Pudas, Sara
    Umeå University, Faculty of Medicine, Department of Integrative Medical Biology (IMB).
    Adolfsson, Rolf
    Umeå University, Faculty of Medicine, Department of Clinical Sciences, Psychiatry.
    Effects of polygenic risk for Alzheimer's disease on rate of cognitive decline in normal aging2020In: Translational Psychiatry, E-ISSN 2158-3188, Vol. 10, no 1, article id 250Article in journal (Refereed)
    Abstract [en]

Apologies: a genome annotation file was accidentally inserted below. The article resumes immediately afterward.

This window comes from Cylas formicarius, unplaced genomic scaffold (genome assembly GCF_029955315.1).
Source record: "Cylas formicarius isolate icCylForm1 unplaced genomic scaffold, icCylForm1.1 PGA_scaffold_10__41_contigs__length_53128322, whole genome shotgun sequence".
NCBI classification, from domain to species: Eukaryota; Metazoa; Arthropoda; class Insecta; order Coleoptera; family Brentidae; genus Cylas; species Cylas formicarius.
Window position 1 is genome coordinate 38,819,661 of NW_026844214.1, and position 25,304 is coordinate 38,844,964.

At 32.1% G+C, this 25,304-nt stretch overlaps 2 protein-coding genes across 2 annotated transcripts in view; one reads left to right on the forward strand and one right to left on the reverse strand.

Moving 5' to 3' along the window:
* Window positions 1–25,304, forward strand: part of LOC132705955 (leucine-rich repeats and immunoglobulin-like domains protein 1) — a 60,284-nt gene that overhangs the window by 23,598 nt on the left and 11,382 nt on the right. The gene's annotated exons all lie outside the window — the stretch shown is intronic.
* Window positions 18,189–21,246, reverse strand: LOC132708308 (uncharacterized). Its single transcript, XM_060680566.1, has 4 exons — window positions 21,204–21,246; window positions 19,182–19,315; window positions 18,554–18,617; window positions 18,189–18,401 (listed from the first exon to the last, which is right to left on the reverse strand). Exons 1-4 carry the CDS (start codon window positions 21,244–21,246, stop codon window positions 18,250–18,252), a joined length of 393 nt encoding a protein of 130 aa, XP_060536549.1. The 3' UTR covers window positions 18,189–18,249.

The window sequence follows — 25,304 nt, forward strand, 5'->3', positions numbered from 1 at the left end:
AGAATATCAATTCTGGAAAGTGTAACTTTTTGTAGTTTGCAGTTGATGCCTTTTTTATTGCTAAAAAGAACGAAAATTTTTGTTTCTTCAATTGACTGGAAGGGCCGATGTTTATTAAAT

Most people's cognitive abilities decline with age, with significant and partly genetically driven, individual differences in rate of change. Although APOE 4 and genetic scores for late-onset Alzheimer's disease (LOAD) have been related to cognitive decline during preclinical stages of dementia, there is limited knowledge concerning genetic factors implied in normal cognitive aging. In the present study, we examined three potential genetic predictors of age-related cognitive decline as follows: (1) the APOE 4 allele, (2) a polygenic score for general cognitive ability (PGS-cog), and (3) a polygenic risk score for late-onset AD (PRS-LOAD). We examined up to six time points of cognitive measurements in the longitudinal population-based Betula study, covering a 25-year follow-up period. Only participants that remained alive and non-demented until the most recent dementia screening (1-3 years after the last test occasion) were included (n=1087). Individual differences in rate of cognitive change (composite score) were predicted by the PRS-LOAD and APOE 4, but not by PGS-cog. To control for the possibility that the results reflected a preclinical state of Alzheimer's disease in some participants, we re-ran the analyses excluding cognitive data from the last test occasion to model cognitive change up-until a minimum of 6 years before potential onset of clinical Alzheimers. Strikingly, the association of PRS-LOAD, but not APOE 4, with cognitive change remained. The results indicate that PRS-LOAD predicts individual difference in rate of cognitive decline in normal aging, but it remains to be determined to what extent this reflects preclinical Alzheimer's disease brain pathophysiology and subsequent risk to develop the disease.